— -- Given America's new oil rush, it would seem the best of times for gas prices. But with $4-per-gallon sticker shock, it might feel like the worst of times.
How can this be?
The question is all the more perplexing, because the United States is not only producing more crude oil but also using less of it. As a result, net oil imports have dropped a third since 2005.
With such good fortune, America's soaring pump prices seem to defy the laws of supply and demand — except for one fact: It's increasingly not just about us.
U.S. gas prices are largely determined by global crude oil prices, which depend on a widening and shifting array of factors half a world away: economic sanctions on Iran; deepwater drilling off Brazil; spare oil capacity in Saudi Arabia; auto use in China; less nuclear power in Japan.
So oil rigs may be hopping in North Dakota, but what happens in the Strait of Hormuz will likely have more impact on prices at the local gas station — even though the U.S. doesn't import a single gallon from Iran.
"The market for oil is global," says Neelesh Nerurkar of the Congressional Research Service, the research arm of Congress, who co-wrote a paper on 2012's rising gas prices. He says although the U.S. imported almost no oil from Libya, unrest there last year cut the world's crude oil supply and thus drove up gas prices here.
"It's frustrating to everybody," says Howard Gruenspecht, acting administrator of the U.S. Energy Information Administration, referring to the U.S.' limited ability to control its own gas prices despite its oil boom. His agency says the U.S. increased production of oil and petroleum products about 20% since 2008, but the amount was only 11% of the world's supply last year and 53% of what the nation used.
Federal laws do not generally allow crude oil that's produced in the U.S. to be exported but permit the export of refined products that come from it — such as gasoline, diesel and jet fuel. Last year, for the first time since 1949, the U.S. became a net exporter of these products. Most gasoline exports go from Gulf Coast refineries to Latin America, where demand is booming.
"They're not keeping it just for us," President Obama said this month about U.S. oil companies, noting they sell on the international market. As a result, he said, "We can't just drill our way out of this problem."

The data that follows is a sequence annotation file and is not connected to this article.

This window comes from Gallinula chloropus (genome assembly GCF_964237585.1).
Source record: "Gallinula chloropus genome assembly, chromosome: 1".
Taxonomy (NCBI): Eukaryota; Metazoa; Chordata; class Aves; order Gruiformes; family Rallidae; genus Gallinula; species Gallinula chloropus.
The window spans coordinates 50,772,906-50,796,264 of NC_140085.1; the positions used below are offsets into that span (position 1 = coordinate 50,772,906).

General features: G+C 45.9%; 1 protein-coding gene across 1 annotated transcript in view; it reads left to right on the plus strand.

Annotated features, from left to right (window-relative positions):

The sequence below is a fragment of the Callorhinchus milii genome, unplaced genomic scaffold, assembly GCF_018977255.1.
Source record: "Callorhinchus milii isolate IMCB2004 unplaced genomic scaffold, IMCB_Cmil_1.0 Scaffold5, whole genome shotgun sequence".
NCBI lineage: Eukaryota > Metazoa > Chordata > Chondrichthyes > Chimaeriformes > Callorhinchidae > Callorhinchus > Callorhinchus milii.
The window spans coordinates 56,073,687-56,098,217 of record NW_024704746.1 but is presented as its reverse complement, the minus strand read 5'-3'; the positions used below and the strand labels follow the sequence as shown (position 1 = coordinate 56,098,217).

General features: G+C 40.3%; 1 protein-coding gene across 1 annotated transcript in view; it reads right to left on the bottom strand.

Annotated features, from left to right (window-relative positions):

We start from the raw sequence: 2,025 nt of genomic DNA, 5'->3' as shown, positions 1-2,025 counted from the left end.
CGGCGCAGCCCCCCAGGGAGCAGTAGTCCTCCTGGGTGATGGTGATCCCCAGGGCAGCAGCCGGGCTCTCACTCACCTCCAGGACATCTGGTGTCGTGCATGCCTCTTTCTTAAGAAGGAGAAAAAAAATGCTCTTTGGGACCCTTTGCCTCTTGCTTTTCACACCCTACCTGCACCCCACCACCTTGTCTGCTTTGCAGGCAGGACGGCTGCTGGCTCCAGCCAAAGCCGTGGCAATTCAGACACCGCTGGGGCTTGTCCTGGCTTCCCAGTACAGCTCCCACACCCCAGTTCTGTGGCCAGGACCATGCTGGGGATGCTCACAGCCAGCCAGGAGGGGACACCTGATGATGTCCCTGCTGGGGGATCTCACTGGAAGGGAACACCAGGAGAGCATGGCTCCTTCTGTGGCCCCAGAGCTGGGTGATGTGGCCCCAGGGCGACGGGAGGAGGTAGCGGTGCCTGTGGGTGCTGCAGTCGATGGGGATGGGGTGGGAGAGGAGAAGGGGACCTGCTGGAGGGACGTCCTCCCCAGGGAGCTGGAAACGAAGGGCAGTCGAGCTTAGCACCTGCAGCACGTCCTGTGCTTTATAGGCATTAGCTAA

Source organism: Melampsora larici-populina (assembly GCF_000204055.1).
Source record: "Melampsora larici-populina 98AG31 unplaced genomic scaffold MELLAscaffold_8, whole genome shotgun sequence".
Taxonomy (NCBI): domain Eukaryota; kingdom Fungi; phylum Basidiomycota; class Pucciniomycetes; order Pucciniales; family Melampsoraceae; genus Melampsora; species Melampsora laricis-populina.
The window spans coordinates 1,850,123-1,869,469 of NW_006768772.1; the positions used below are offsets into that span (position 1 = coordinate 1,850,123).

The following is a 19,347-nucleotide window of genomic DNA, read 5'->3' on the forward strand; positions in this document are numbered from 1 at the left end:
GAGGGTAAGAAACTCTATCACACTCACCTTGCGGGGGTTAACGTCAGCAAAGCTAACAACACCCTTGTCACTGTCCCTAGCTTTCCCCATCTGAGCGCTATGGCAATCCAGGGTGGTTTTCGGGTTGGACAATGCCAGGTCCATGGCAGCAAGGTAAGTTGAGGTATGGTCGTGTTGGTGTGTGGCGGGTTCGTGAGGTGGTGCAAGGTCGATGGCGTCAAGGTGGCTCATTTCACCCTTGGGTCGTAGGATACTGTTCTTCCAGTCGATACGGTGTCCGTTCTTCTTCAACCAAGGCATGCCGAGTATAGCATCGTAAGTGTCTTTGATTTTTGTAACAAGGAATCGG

He argued the only true solution to high gas prices is independence from fossil fuels, adding: "I don't want our kids to be held hostage to events on the other side of the world."
His likely GOP presidential opponent, former Massachusetts governor Mitt Romney, partly blames Obama for gas prices, saying he should do more to expand U.S. oil production and pipeline capacity. When Obama was running for president in 2008, he partly blamed then-president George Bush for that year's surge in gas prices.
"The reality is that presidents have very little to do with near-term fluctuations in gasoline prices," Frank Verrastro, director of the energy program at the Center for Strategic and International Studies, told a U.S. Senate panel last month.
Here's a look at five factors that do:
1. Global crude oil price increases.
Crude oil accounted for nearly three-quarters, or 72%, of the retail cost of a gallon of gasoline in February, according to the most recent data from the U.S. Energy Information Administration, the analytical arm of the Department of Energy. Refining costs/profits accounted for 12%, federal/state taxes for 11% and distribution/marketing for 5%.
Crude oil prices reflect the cost of production, which has become more challenging as easy-to-access reserves dwindle.
"Oil companies are turning to increasingly costly-to-produce oil," says Michael T. Klare, author of The Race For What's Left: The Global Scramble for the World's Last Resources. He points to tar sands in Canada, deepwater reserves off Brazil or so-called tight oil that's extracted from shale formations by hydraulic fracturing in the U.S.
Klare says oil prices also reflect both the world's current supply and demand as well as expectations about the future. "People are bidding against each other and driving up the price," he says, noting buyers pay now for delivery later, so they often hedge their bets to account for a potential loss in supply.
2. Iran and other geopolitical uncertainties.